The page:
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Genuine question from me. 13:36 - Sep 24 with 753 viewshomer_123

So, today the Court decided, unanimously, that the proroguing of Parliament was within the purview of the Courts(regardless of the subsequent ruling it being illegal).

It sets a very clear precedent. That Courts can intervene where, before, they could not.

Is there a dark/ flip side to this? Parliament and Governments have a degree of freedom that others do not, for various (sometimes good) reasons. Whilst I welcome the outcome today - in the long term is there any reason why this would not be a good situation (in that Courts can now be involved in this going forward)?

I'm not talking about the legality of Johnson's proroguing but the fact it's now within the purview of the Courts.
[Post edited 24 Sep 13:42]

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Genuine question from me. on 13:39 - Sep 24 with 720 viewsBluefish

I see it that it only becomes active because he is trying to use an old law or an incorrect law to bypass the process. If process is followed there is no place for the court

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Genuine question from me. on 13:45 - Sep 24 with 675 viewsSteve_M

I think the key here is that, in the judgement of the court, the proroguing was done in order to prevent Parliamentary scrutiny. I don't think this necessarily sets a precedent for a decision made with Parliamentary support.

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Genuine question from me. on 13:46 - Sep 24 with 670 viewsMookamoo

I think the ruling was made with the full understanding of the political context - they've basically called Johnson out for not allowing accountability. You would hope there is a specific set of circumstances that have allowed them to make the ruling which hopefully shouldn't happen again for some time.

There is the danger our Supreme Court could go the same way as the US in that the governing body try to pack it with extreme versions of their own supporters whenever possible.
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Genuine question from me. on 13:50 - Sep 24 with 650 viewssparks

Parliament could pass a law excluding specific acts from court oversight in principle.

Not convinced the court has extended its remit her in any event. Just new facts to apply existing principles to.

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Genuine question from me. on 14:01 - Sep 24 with 619 viewsGuthrum

No. The courts can only intervene if there is a legal challenge to a future prorogation. This will be an extremely rare event, as most are not any way contentious and there are good reasons for them to happen. It would only be a problem if the reasons were not lawful ones.

Effectively, they always did have the right to pass judgement, it's just never arisen in recent centuries.

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Genuine question from me. on 15:58 - Sep 24 with 522 viewsPinewoodblue

Genuine question from me. on 14:01 - Sep 24 by Guthrum

No. The courts can only intervene if there is a legal challenge to a future prorogation. This will be an extremely rare event, as most are not any way contentious and there are good reasons for them to happen. It would only be a problem if the reasons were not lawful ones.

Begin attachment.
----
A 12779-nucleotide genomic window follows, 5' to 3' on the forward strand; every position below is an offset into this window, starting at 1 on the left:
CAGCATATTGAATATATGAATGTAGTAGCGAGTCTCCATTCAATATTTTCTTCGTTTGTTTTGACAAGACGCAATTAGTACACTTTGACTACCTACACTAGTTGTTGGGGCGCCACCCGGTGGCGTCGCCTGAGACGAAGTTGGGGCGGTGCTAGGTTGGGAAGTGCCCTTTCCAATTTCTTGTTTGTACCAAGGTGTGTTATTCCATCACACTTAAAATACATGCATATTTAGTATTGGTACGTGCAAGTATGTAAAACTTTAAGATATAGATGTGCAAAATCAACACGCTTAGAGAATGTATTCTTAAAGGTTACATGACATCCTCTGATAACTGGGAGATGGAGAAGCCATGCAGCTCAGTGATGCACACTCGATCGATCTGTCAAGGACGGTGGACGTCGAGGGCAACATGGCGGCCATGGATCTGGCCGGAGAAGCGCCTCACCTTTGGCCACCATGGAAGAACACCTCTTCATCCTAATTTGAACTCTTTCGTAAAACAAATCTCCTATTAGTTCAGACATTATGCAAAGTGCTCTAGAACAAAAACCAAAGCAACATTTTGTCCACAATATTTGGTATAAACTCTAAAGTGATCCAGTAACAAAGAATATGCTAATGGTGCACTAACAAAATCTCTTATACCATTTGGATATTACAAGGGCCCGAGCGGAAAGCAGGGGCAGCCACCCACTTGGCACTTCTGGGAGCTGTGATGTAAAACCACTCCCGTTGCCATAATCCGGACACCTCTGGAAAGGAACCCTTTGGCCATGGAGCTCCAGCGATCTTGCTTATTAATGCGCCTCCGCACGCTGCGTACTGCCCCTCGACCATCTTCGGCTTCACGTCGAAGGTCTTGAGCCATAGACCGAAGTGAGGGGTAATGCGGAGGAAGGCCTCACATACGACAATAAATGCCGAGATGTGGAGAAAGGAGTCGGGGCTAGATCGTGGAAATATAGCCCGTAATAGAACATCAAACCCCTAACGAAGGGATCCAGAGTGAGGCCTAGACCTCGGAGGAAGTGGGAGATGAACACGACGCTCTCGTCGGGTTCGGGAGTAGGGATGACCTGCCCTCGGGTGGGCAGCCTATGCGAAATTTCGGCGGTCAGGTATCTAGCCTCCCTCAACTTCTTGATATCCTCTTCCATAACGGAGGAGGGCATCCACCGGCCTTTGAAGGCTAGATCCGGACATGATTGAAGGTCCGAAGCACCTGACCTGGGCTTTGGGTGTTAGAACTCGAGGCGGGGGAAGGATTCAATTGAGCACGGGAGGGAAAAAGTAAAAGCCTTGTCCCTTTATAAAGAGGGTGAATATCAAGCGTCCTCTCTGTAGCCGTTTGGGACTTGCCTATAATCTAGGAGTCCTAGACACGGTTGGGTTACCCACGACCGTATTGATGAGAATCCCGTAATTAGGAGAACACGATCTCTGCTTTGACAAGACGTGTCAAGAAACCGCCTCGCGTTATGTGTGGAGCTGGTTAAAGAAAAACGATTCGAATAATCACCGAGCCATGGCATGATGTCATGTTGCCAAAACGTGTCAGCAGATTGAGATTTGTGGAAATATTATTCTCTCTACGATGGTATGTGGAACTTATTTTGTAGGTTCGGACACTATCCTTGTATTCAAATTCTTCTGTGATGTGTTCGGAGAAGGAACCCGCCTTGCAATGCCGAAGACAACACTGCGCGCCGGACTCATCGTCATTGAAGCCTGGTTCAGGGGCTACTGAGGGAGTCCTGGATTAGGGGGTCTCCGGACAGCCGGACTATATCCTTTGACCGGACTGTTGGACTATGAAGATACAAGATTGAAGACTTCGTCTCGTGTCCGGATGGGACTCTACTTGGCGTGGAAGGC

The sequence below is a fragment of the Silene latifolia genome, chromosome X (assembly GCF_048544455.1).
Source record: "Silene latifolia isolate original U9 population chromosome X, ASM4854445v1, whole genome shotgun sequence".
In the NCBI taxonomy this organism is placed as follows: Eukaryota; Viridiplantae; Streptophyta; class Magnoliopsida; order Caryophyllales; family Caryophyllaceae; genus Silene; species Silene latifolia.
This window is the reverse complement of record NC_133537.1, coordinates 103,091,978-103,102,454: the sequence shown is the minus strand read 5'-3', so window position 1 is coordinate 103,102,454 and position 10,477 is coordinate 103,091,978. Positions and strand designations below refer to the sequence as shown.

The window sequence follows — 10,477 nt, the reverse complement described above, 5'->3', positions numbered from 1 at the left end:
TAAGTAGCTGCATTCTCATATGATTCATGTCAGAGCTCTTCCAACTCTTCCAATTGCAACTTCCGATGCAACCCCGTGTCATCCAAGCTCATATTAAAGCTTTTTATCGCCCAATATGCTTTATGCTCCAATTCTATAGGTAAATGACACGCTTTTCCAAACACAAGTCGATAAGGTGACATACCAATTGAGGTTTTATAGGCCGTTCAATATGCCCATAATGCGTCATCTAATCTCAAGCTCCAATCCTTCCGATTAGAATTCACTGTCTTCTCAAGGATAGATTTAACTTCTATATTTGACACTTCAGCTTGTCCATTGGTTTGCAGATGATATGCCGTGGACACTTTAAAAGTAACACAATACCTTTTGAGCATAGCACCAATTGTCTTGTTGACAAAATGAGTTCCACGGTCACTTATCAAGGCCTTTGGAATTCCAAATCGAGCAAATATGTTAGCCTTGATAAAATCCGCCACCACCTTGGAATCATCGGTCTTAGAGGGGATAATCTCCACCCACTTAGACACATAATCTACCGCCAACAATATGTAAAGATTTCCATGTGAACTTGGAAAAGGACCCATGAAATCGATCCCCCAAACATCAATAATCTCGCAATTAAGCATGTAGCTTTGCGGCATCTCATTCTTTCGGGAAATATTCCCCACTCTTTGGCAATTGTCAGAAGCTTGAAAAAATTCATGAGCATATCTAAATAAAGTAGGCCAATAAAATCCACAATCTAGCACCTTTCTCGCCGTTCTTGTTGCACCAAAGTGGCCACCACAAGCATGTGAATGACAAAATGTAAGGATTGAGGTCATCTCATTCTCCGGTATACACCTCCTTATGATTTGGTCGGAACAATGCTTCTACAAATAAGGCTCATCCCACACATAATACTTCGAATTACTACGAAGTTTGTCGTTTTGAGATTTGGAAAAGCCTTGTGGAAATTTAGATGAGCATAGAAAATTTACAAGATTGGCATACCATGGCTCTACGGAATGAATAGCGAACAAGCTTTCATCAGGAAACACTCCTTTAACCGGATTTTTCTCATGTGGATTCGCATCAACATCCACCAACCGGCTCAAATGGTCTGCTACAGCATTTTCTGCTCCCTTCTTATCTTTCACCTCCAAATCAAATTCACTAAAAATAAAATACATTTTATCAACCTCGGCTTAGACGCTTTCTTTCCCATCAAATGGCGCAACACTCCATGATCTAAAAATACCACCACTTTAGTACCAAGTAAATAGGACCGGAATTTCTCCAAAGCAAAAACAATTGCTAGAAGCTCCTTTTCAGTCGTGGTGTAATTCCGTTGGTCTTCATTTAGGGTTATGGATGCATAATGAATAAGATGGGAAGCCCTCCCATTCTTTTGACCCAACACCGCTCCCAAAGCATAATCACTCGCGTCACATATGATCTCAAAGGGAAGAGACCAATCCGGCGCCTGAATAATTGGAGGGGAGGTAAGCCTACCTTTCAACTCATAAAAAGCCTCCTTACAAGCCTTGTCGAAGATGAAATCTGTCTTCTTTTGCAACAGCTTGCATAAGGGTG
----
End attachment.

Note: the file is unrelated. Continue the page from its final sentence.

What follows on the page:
Effectively, they always did have the right to pass judgement, it's just never arisen in recent centuries.


The supreme court has ruled it was unlawful to prorouge parliament until 14 th October. Had it been for a shorter period they may not have deemed it unlawful.

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Genuine question from me. on 16:09 - Sep 24 with 512 viewsitfcjoe

Surely it does the opposite - it stops parliament being shut without a good and fair reason?

That is all they've done

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Genuine question from me. on 16:25 - Sep 24 with 469 viewshomer_123

Genuine question from me. on 16:09 - Sep 24 by itfcjoe

Surely it does the opposite - it stops parliament being shut without a good and fair reason?

That is all they've done


Huh?

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Genuine question from me. on 18:36 - Sep 24 with 403 viewsfactual_blue

'To every subject of this land, however powerful, I would use Thomas Fuller's words over three hundred years ago, ‘Be ye never so high, the law is above you.’'

Lord Denning 1977, quoted by michael gove on his installation as Lord Chancellor.

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Genuine question from me. on 18:38 - Sep 24 with 392 viewsSpruceMoose

Genuine question from me. on 18:36 - Sep 24 by factual_blue

'To every subject of this land, however powerful, I would use Thomas Fuller's words over three hundred years ago, ‘Be ye never so high, the law is above you.’'

Lord Denning 1977, quoted by michael gove on his installation as Lord Chancellor.


I think you meant Michael Bolton.

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Genuine question from me. on 18:44 - Sep 24 with 366 viewsitfcjoe

Genuine question from me. on 16:25 - Sep 24 by homer_123

Huh?


All the courts have done is stopped Govt unlawfully shutting down parliament, they haven’t interfered in the way you suggest - they have allowed parliament to carry on doing their jobs.

The dark side would be had they failed to do so that any PM could shut down parliament - they’ve allowed it to retain their voice

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Genuine question from me. on 18:47 - Sep 24 with 362 viewsfactual_blue

Genuine question from me. on 18:38 - Sep 24 by SpruceMoose

I think you meant Michael Bolton.


Bolton is a palindrome of Ipswich.

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